A fine and large Conical Pendulum Clock surmounted by a classically-draped figure of Urania, the Greek Muse of astronomy, holding the globe lacquered and gilded pendulum that shows the continents, with a silvered equator band with signs of the zodiac. The multi-stepped black slate base with gilt line decoration raises on pierced feet.
Conical Pendulum Characteristic
The Conical pendulum bob has a continuous circular motion and thus requires no escapement. A conventional pendulum swings from side to side; a distinctive characteristic is the slow continual circular motion at a constant speed of the noiseless pendulum, tracing a conical trajectory in space, hence its name.
The figure of Urania is made of bronze, chiselled and gilded with excellent workmanship and signed by the bronze artist Paul Emile Machault (France, 1800 - 1866); this aspect is significant, generally, many of these clocks are not made of bronze but of antimony. Farcot clocks like this stand out for their artistic excellence and the very high quality of the materials used.
Henri-Eugène-Adrien Farcot (20 February 1830 in Sainville – 14 March 1896 in Saint-Maur-des-Fossés) was a French clock-maker, industrialist, inventor, mechanical-engineer, aeronaut, occasional writer and one of the most celebrated conical pendulum clockmakers.
In 1853 he established the Manufacture d’Horlogerie E. Farcot with headquarters, from 1855 (previously in rue Vieille-du-Temple, 75, Paris), in rue des Trois-Bornes, 39, Paris, wherein he worked until his retirement in the late 1880s.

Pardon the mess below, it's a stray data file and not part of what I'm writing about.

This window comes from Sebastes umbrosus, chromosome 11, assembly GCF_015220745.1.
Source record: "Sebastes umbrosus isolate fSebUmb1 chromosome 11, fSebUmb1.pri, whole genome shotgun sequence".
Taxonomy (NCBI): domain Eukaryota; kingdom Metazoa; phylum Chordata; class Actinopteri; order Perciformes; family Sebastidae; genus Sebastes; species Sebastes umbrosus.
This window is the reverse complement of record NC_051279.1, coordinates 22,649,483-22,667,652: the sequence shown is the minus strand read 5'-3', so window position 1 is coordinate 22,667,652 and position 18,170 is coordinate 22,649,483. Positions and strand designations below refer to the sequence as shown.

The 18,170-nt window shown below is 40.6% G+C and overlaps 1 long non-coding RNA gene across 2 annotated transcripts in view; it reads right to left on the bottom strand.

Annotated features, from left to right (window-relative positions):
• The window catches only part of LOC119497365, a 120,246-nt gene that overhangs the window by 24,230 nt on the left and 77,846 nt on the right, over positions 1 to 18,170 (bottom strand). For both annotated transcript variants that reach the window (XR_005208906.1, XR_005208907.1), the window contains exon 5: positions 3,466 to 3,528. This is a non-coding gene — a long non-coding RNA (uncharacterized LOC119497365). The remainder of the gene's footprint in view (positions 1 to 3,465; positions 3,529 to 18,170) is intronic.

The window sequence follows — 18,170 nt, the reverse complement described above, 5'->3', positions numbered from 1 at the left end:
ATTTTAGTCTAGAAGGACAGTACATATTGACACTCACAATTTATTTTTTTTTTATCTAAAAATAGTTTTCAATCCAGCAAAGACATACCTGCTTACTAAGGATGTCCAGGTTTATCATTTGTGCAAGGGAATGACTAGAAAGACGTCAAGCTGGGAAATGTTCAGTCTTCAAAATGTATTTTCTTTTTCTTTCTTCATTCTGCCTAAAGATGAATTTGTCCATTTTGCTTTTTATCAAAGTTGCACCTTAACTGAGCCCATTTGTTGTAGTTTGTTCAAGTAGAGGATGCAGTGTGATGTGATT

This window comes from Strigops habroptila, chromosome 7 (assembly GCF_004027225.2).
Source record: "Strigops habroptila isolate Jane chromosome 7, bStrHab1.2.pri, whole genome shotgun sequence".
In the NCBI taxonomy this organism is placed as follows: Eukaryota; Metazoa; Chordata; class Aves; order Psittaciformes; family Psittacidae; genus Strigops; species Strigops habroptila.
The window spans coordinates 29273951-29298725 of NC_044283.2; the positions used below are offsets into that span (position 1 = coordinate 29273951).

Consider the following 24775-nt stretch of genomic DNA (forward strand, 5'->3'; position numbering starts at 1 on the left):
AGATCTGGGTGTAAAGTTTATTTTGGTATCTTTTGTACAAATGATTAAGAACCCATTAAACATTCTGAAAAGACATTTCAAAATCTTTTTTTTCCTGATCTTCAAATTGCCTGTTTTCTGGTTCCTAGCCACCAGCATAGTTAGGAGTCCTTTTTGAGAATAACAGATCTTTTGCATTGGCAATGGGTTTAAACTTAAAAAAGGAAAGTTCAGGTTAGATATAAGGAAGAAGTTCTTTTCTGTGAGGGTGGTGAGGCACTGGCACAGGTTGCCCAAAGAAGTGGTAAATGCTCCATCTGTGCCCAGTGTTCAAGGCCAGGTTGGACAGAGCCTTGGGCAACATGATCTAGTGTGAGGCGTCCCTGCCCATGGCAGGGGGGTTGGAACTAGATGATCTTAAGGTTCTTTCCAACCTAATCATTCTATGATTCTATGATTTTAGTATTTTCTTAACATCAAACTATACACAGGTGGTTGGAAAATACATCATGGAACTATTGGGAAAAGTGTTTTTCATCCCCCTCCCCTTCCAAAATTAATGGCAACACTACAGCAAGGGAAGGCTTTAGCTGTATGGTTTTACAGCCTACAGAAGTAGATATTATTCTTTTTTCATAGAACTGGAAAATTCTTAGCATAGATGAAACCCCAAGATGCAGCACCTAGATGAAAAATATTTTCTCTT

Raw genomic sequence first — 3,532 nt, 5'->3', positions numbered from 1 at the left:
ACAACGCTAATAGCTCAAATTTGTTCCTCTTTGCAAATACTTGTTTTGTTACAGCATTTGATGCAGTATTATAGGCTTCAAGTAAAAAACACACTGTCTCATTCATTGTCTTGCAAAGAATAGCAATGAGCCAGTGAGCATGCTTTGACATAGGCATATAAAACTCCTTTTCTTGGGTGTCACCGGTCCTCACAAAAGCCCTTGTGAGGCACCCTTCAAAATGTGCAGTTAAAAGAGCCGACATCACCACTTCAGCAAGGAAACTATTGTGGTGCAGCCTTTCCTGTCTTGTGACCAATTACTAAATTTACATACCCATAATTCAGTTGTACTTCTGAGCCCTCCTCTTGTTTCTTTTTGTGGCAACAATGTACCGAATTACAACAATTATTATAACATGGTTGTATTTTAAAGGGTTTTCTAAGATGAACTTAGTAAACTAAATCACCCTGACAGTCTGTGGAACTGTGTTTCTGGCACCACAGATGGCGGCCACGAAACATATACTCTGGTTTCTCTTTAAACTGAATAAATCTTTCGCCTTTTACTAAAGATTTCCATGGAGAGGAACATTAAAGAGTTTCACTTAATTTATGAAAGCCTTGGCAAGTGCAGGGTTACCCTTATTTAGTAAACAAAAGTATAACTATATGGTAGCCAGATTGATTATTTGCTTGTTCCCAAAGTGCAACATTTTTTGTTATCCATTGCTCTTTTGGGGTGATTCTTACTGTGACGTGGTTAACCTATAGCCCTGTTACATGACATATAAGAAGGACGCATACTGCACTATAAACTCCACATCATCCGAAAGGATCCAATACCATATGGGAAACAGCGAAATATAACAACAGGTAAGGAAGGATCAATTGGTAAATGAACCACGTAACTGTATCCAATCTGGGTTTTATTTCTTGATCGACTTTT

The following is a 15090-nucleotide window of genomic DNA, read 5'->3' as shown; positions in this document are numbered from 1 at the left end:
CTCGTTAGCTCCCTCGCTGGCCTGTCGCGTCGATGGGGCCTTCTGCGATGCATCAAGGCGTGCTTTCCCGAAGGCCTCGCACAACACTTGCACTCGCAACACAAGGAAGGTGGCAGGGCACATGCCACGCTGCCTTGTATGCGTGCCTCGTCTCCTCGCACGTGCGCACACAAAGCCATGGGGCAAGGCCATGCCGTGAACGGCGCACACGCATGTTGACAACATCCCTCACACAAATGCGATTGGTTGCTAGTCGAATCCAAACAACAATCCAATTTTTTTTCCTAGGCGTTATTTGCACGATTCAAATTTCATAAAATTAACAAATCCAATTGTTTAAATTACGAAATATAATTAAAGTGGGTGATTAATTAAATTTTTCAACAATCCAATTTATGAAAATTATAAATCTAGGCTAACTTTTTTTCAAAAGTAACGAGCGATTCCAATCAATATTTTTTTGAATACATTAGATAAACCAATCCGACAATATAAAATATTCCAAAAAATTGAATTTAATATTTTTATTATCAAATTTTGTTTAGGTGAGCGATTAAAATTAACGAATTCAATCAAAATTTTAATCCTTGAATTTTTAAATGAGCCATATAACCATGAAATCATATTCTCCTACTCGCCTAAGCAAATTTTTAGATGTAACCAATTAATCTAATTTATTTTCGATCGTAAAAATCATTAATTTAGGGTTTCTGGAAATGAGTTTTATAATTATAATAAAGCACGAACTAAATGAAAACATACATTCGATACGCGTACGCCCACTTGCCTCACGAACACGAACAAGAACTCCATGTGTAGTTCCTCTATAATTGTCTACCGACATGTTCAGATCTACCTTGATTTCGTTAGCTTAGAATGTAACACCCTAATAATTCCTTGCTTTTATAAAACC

The great International Exhibitions of the 19th attracted millions of visitors; allowed craftsperson from every discipline to showcase their absolute best to a global audience that included royalty and the social elite. The London Exhibition of 1862 brought together over 28,000 exhibitors from 36 countries and over 6 million visitors. During this event, Eugène Farcot introduced his conical pendulum clock to the world, obtaining great success for its realization.
Throughout his career, Eugène Farcot got four medals in the following expositions: Besançon 1860 (bronze), London 1862 (honourable mention), Paris (1863 bronze, 1867 bronze & 1878 silver), as well as Henri Vandenberg, both with a silver medal in Paris 1889 and a gold medal in Paris 1900.
In 1861, Farcot first employed a conical pendulum in a clock and subsequently produced a series of such timepieces.
Twin barrels with rack strike on the bell, the last pinion in the going train extended through the top of the case to engage with the pendulum; winding key. The movement is marked with Eugène Farcot stamping with a star over an anchor and shield, numbered 11778. The clock mechanism works perfectly.